The transition of simple texts from the functional context of everyday life to the context of an art object, frees them from the narrow utilitarian context. Here, within the aesthetic environment, the brilliance and poverty of their composition is revealed, their content becomes kind of melodic mantra that hums generous and seductive promises that will never be fulfilled to your ear.


(an inside of “Sea”)

Dmitry Babenko makes the hidden world of temptation that pervades everyday life clearly visible. It is coming to us from the things that usually seem to us simple, plain and familiar.


(an inside of “Future”)

That is another evidence of how the change of context unleashes visual and poetic power of ads, captures our view, and reminder us that the world is complicated, and that it costs too much for us to take it as simple and well known.

Dmitry Babenko’s works invade the functional structure of everyday life, reshaping it to the needs of the arts. They are a kind of art’s secret agents who pretend to be something that you can take for a book, box, board, but preparing a surprise to those who will interact with them. You can accidentally pick up the object, taking it for something ordinary or just fun, then you open it… and you are lost in the complex, deep, interesting world of aesthetic images and poetic expressions for a long time.

  1. Sveta Litvak: sounds of poetry

Sveta Litvak is one of the continuer of Russian avant-garde of the early 20th century; she works in a variety of genres – prose, poetry, performance, drawing, painting, visual poetry, asemic writing, and she often introduces a portion of experimentation into her works.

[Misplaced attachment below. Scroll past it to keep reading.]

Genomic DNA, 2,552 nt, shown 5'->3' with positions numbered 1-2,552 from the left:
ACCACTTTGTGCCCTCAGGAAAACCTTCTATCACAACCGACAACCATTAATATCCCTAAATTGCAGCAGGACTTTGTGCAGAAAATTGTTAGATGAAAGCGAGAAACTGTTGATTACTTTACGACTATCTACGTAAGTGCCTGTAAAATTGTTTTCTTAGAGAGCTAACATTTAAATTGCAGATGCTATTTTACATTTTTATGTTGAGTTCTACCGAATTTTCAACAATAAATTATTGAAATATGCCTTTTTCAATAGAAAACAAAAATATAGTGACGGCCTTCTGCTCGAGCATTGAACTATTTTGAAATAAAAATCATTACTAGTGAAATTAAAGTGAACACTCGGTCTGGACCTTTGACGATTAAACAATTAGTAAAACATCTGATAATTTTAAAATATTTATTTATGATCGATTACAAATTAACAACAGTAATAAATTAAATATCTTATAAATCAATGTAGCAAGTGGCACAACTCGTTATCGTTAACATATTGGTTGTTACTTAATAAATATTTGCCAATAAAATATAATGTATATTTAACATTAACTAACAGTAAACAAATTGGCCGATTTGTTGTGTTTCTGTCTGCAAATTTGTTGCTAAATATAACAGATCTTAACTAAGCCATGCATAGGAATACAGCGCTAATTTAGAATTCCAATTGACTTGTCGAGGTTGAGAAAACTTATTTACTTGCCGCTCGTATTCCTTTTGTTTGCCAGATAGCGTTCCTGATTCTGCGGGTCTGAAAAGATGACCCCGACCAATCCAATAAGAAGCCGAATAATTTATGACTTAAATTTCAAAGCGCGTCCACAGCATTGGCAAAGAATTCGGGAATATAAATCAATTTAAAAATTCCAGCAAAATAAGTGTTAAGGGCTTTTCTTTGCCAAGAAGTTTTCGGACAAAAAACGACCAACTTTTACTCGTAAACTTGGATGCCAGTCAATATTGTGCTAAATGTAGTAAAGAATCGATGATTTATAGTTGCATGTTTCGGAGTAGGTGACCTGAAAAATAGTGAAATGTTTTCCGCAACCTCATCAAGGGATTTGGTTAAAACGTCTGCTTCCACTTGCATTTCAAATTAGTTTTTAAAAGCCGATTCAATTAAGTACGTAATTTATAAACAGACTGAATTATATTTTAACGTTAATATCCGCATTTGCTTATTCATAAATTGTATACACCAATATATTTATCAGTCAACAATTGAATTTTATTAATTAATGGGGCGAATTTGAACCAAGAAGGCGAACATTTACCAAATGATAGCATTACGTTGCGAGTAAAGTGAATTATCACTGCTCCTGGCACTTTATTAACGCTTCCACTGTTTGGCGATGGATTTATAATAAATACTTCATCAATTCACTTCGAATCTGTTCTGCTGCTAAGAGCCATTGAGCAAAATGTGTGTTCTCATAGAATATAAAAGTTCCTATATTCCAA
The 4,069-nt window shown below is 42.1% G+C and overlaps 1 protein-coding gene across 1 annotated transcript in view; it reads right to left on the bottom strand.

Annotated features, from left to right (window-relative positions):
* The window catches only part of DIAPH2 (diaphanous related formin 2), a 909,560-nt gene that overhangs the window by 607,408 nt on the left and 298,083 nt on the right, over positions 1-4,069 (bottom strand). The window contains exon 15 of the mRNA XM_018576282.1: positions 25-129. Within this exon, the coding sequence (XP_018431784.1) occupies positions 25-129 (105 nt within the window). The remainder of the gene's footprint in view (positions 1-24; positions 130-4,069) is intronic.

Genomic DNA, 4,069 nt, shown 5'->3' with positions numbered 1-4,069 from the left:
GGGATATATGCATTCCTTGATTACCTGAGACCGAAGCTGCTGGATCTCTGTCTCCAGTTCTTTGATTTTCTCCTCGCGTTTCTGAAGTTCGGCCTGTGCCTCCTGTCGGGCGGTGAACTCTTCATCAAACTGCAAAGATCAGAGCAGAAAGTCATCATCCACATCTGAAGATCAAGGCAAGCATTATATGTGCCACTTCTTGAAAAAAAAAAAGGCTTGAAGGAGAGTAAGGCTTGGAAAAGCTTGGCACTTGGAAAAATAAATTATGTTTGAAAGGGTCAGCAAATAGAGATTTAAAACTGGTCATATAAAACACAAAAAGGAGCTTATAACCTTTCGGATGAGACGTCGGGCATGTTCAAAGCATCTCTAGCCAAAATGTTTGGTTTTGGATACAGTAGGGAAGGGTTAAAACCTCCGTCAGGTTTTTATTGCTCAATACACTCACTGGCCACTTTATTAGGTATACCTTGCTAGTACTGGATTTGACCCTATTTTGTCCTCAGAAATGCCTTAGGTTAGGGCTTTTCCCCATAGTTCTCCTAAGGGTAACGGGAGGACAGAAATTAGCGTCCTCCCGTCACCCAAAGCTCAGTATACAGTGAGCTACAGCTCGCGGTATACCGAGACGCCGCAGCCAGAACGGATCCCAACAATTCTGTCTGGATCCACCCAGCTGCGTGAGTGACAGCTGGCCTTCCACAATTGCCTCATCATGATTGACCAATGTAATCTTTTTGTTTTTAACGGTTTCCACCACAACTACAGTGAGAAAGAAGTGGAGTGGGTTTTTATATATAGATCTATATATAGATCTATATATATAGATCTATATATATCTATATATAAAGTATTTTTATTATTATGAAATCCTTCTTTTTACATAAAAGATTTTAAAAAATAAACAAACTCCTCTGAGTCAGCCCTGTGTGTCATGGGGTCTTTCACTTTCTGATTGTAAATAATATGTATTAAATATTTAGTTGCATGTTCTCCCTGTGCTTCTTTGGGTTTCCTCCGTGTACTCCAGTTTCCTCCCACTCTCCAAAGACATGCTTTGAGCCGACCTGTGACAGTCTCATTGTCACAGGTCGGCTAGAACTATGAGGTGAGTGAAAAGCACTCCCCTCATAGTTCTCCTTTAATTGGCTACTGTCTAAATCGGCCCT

Sveta Litvak’s visual works have both simple and complex textual content. This is often meaningless sound mix in the manner of zaum – short, sonorous, loud, expressive harmonies that give a visual work its own speech and language. In Sveta Litvak’s works words are separated from the linguistic meaning, but do not become separate visual images. They endow the works with phonetic content, complement and extend their own artistic space by sound dimension.


Word and visual image remaining in each of its ‘natural’ areas interact without mixing with each other, and at the same time forming an aesthetic integrity. In such non-hierarchical structures sound supports image and image supports sound, revealing additional dimensions to each other.

  1. Edward Kulemin: art of involving

Edward Kulemin works in several genres, he is the author of conceptual poetry and prose, several essays and a lot of visual and video poetry. Expressive and at the same time economical means of expression in Kulemin’s aesthetics easily attracts attention. Brutal, relief and often black and white images attract the sight and are very memorable.